Once you have your time estimates done, open up your calendar and schedule your to-dos. Go through your to-dos and schedule time on your calendar for doing those tasks. Group tasks up into similar tasks.

    For emails that need attention on your to-do list, schedule time on your calendar to deal with all your emails at once. Likewise, if you have a report to write or a presentation to prepare, add these to your calendar using your estimated time as a guide for how long each will take.

    Seeing these items on your calendar eases your mind because you know you have allocated time to get them done and you no longer feel you have no time. Grouping similar tasks together keeps you in a focused state longer and it’s amazing how much work you get done when you do this.

    5. Make Decisions

    For those things you wrote down that are on your mind but are not tasks, make a decision about what you will do with each one. These things are on your mind because you have not made a decision about them.

    If you have an issue with a colleague, a friend or a loved one, take a little time to think about what would be the best way to resolve the problem. More often than not just talking with the person involved will clear the air and resolve the problem.

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    If it is a more serious issue, then decide how best to deal with it. Talk to your boss, a colleague and get advice.

    Whatever you do, do not allow it to fester. Ignoring the problem will not make it go away. You need to make a decision to deal with it and the sooner you do so the sooner the problem will be resolved. (You can take a look at this guide on How To Make Good Decisions All The Time.)

    I remember long ago, when I was in my early twenties and had gone mad with my newly acquired credit cards. I discovered I didn’t have the money to pay my monthly bills. I worried about it for days, got stressed and really didn’t know what to do. Eventually, I told a good friend of mine of the problem. He suggested I called the credit card company to explain my problem. The next day, I plucked up the courage to call the company, explained my problem and the wonderful person the other end listened and then suggested I paid a smaller amount for a couple of months.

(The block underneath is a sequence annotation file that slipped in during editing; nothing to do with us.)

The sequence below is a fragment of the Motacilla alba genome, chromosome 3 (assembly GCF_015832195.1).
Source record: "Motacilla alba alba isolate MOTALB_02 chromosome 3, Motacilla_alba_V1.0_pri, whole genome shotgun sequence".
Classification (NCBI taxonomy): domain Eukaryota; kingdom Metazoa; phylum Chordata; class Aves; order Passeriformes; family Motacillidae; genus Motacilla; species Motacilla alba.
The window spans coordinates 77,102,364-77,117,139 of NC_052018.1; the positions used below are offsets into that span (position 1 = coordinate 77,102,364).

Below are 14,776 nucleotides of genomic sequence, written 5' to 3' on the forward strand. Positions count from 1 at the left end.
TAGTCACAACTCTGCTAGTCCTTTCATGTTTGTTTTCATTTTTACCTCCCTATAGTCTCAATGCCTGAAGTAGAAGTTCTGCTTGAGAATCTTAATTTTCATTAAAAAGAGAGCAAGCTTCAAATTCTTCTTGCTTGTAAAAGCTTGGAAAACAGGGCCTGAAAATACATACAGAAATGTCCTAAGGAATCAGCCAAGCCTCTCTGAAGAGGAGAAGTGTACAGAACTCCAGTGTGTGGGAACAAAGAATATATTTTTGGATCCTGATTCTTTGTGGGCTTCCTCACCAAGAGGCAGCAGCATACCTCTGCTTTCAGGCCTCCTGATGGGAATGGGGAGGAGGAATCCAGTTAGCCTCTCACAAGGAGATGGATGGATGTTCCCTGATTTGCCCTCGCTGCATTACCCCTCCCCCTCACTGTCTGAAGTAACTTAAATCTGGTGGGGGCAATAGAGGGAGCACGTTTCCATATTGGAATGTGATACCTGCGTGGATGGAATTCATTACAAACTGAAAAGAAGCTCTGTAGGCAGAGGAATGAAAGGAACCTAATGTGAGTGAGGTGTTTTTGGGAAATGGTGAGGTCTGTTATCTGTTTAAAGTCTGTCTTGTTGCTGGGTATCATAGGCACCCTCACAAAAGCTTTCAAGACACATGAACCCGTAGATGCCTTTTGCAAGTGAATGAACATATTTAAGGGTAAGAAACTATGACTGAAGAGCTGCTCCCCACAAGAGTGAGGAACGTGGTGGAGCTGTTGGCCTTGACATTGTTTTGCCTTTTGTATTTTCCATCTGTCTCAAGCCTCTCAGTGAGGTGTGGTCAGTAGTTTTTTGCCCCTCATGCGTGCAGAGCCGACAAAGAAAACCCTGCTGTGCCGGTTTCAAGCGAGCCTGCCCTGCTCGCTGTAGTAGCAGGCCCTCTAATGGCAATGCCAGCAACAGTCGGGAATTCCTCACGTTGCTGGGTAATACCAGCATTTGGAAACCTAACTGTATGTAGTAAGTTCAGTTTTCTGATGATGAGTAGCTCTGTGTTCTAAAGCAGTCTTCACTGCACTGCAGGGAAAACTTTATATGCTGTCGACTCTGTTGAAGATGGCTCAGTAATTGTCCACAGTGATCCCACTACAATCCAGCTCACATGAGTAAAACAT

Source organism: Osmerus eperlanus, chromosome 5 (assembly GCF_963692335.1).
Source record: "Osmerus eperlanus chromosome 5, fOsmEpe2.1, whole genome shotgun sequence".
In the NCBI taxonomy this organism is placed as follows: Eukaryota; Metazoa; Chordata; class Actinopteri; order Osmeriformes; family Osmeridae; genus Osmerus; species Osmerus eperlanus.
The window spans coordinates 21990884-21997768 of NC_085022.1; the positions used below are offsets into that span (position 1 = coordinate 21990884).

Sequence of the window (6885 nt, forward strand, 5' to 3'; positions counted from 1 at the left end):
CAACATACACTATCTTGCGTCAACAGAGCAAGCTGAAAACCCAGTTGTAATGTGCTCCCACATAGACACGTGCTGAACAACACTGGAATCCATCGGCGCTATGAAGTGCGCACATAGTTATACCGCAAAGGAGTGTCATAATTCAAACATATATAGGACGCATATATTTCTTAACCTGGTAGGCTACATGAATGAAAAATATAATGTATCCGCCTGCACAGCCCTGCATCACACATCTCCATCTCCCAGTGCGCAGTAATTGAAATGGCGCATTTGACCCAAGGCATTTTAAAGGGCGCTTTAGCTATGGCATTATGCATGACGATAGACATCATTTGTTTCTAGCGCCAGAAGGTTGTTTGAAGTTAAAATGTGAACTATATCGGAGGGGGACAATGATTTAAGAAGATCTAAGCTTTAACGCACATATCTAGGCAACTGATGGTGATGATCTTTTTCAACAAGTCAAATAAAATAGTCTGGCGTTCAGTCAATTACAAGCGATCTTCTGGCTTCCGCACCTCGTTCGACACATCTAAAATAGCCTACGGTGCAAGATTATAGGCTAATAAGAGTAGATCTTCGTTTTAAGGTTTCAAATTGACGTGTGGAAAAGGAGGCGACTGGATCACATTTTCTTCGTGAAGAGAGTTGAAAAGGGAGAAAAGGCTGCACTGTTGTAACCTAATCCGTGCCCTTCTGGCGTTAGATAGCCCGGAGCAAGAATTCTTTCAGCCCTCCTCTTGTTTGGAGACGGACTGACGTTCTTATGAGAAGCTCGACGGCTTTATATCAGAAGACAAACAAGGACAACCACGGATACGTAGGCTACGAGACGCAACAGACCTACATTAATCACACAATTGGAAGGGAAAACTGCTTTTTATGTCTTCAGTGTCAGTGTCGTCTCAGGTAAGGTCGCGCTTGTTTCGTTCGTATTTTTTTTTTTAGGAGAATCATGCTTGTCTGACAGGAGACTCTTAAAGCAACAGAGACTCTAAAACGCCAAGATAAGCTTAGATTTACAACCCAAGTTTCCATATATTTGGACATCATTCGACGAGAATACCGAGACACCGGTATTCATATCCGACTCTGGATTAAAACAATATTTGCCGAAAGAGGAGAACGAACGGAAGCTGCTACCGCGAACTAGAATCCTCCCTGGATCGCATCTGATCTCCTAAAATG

This one phone call took no more than ten minutes to make, yet it solved my problem and took away a lot of the stress I was feeling at the time. I learned two very valuable lessons from that experience:

    The first, don’t go mad with newly acquired credit cards! And the second, there’s always a solution to every problem if you just talk to the right person.

    6. Take Some Form of Action

    Because overwhelm is something that creeps up on us, once we feel overwhelmed (and stressed as the two often go together), the key is to take some form of action.

    The act of writing everything down that is bothering you and causing you to feel overwhelmed is a great place to start. Being able to see what it is that is bothering you in a list form, no matter how long that list is, eases the mind. You have externalized it.

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    It also means rather than these worries floating around in a jumbled mess inside your head, they are now visible and you can make decisions easier about what to do about them. Often it could be asking a colleague for a little help, or it could be you see you need to allocate some focused time to get the work done. The important thing is you make a decision on what to do next.

    Overwhelm is not always caused by a feeling of having a lack of time or too much work, it can also be caused by avoiding a decision about what to do next.

    The Bottom Line

    Make a decision, even if it is to just talk to someone about what to do next. Making a decision about how you will resolve something on its own will reduce your feelings of overwhelm and start you down the path to a resolution one way or another.

    When you follow these strategies to can say goodbye to your overwhelm and gain much more control over your day.

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    Featured photo credit: Andrei Lazarev via unsplash.com